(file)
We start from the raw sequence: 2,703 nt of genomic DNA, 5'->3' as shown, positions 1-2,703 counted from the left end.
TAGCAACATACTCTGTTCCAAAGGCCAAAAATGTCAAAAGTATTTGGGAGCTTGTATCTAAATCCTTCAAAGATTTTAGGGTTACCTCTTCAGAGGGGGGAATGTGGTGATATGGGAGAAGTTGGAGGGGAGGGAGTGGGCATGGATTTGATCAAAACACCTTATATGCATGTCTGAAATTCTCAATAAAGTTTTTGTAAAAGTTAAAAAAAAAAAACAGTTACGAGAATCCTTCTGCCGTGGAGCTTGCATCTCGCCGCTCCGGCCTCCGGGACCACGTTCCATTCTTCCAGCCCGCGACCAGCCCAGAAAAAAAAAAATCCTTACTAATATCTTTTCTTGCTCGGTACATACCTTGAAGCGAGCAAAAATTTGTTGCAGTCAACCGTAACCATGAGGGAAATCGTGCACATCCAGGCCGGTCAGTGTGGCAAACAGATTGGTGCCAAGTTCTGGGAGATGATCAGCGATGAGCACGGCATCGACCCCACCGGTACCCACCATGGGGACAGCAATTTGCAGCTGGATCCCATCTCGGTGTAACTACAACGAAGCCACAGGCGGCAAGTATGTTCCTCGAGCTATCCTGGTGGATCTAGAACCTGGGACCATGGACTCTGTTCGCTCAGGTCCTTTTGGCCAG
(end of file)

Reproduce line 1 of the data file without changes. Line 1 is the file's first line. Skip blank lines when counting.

We start from the raw sequence: 2,703 nt of genomic DNA, 5'->3' as shown, positions 1-2,703 counted from the left end.